The U.S. Supreme Court recently overturned a landmark abortion rights decision — and the news hit close to home for activists on P.E.I., where the issue of access to abortion was fought for decades.
At the end of June, the Supreme Court overturned the Roe v Wade ruling, which provided a legal protection for abortion across the United States — undoing nearly 50 years of legal precedent.
Colleen MacQuarrie, a professor of psychology at UPEI who researched the impact of restricting abortion access on the Island, said the decision didn't come as a surprise.
"It was like one of those horrible things you see coming from years away. But when it actually did come to pass, it was almost like a confirmation that you can never rest easy when your human rights have been violated. Even when you make wins," she said.
"Whatever you have to push against to obtain your human rights, that system didn't go away … So we still have a patriarchy that would benefit from women's lack of bodily autonomy. Unless and until we start to dismantle things like patriarchy and colonialism, there will always be a threat to bodily autonomy of women, precariously vulnerable people."
It took abortion rights activists 30 years to secure access to abortion services on the Island.
The biggest shift in P.E.I.'s abortion politics came in 2016, when the pro-choice group Abortion Access Now announced plans to sue the province. Wade MacLauchlan, who was premier at the time — and has a background in constitutional law — announced within days that his government didn't plan to fight the legal challenge.
By 2016, plans for the Women's Wellness Program & Sexual Health Services centre in Summerside were underway, and it opened at the beginning of January 2017.
But for those on the front lines — on both the anti-abortion and pro-choice sides — the fight didn't stop there.
"The issue has never been off the table for us. Protecting human life and supporting women in their pregnancies and young families as they choose life for themselves and for their children is a preeminent issue in all of our days," said Pat Wiedemer, executive director of the P.E.I. Life Association.
"It's never an issue where we can stop thinking about it … Why are we not more intentional in helping young mothers and young families do both — you know, continue your education, if that is the case, and say yes to the life of the child. Death can never — can never — be an answer to the social injustices of our world today … All those things can be fixed but we cannot bring back life again."
But she did say the ruling out of the U.S. has given a renewed sense of optimism to the organization.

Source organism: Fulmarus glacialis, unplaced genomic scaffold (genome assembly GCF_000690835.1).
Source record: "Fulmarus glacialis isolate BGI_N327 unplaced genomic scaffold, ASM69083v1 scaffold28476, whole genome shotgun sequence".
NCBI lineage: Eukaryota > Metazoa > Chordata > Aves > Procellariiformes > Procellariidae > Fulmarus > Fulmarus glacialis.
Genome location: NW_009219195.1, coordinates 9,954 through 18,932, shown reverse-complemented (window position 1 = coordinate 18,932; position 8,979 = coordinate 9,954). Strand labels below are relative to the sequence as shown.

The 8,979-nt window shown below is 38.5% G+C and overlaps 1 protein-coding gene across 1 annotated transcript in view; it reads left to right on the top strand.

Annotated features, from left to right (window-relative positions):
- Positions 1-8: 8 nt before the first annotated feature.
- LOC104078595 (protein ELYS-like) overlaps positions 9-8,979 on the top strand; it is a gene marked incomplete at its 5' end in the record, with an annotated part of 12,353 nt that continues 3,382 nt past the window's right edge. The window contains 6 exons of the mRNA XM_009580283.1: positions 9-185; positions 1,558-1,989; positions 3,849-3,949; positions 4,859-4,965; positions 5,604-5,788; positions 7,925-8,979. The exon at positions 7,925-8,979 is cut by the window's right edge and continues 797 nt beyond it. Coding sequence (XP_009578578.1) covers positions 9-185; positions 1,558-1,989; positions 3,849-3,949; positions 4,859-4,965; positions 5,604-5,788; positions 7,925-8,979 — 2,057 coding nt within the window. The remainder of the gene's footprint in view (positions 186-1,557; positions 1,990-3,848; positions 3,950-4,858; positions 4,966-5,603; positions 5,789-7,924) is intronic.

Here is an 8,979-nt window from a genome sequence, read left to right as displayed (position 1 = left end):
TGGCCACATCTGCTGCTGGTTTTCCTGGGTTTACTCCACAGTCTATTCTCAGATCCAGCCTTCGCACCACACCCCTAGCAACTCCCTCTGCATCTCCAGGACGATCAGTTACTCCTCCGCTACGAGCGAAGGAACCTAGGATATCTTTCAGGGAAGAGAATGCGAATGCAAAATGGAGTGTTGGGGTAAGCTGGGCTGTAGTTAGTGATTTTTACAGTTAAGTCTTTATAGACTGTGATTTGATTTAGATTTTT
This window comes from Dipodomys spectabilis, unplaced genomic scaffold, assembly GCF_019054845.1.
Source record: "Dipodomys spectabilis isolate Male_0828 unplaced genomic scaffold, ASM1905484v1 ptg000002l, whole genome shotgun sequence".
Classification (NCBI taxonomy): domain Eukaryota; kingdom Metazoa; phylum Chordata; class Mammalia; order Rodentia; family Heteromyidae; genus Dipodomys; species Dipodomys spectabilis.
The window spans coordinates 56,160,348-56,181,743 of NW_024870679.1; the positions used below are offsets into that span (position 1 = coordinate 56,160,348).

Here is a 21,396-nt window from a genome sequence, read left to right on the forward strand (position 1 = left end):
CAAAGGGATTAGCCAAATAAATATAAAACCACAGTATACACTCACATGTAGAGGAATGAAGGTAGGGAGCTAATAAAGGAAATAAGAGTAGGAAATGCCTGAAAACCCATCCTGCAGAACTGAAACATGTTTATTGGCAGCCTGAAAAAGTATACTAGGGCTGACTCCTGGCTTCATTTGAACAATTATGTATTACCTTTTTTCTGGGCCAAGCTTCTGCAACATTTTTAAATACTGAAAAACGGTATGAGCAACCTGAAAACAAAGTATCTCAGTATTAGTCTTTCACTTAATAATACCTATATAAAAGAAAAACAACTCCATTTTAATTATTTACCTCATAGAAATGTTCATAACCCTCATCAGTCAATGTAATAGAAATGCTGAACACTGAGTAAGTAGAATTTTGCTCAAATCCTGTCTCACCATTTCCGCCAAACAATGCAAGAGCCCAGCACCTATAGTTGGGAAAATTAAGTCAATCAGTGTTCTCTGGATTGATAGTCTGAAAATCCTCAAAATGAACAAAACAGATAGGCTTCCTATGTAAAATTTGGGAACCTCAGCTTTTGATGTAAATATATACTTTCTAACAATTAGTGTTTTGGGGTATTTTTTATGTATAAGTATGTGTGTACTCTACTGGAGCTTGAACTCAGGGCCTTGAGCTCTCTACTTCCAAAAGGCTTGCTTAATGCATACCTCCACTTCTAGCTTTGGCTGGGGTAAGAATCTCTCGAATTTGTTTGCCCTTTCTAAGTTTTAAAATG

"Well yes, I'm absolutely hopeful … Seriously, life wins. Life always wins. I am absolutely convicted that life will take in our case a turn for the better," she said.
"Here in Canada, we are living in a lawless situation right now. We need to have a law that protects humanity. We're in a difficult time but I do not see this as a time for despairing. Quite the opposite. There are so many signs of life."
The ruling, Wiedemer said, serves as proof that Canada's current stance on abortion isn't the end of the story.
"This event in the United States is one of the two fundamental areas where I would say in my lifetime I've experienced the absolute unexpected," she said.
"I lived in Germany for many years … The country was divided and no one would have thought the wall would fall. And yet, the wall fell and freedom was granted — something that no one thought possible was being lived out right in front of us. Here we have the same situation. Fifty years, people thought Roe v Wade would never fall. That this was absolute. And it is not."
'Push back against oppression
MacQuarrie, on the other hand, calls the overturn of Roe v Wade nothing short of "reproductive terrorism" that unfairly punishes the most vulnerable members of the population.
"Despair is the emotion that often will surface when you're faced with such daunting and callous indifference to your humanity and your human rights," she said.
"But wallowing and allowing those feelings to stay there only serves the purpose of the status quo."
For MacQuarrie, and those who spent 30 years fighting for abortion access on P.E.I., it's a reminder to never succumb to complacency.
"I've never stopped [fighting]. I've been teaching how to create resistance against oppression for decades and I imagine that as long as I'm breathing I will be part of resistance," she said.
"It's not just something you put down and pick up, it's a way you live your life, in a sense. Because once you know, you can't not know, right? Just because we got better abortion services here didn't mean that there weren't other dire issues of reproductive justice.
"It means that we need to eradicate poverty, we need to eradicate racialization … Here in Canada we have an ongoing genocide against Indigenous people. So there's never an end to what you need to do to, I guess, push back against oppression."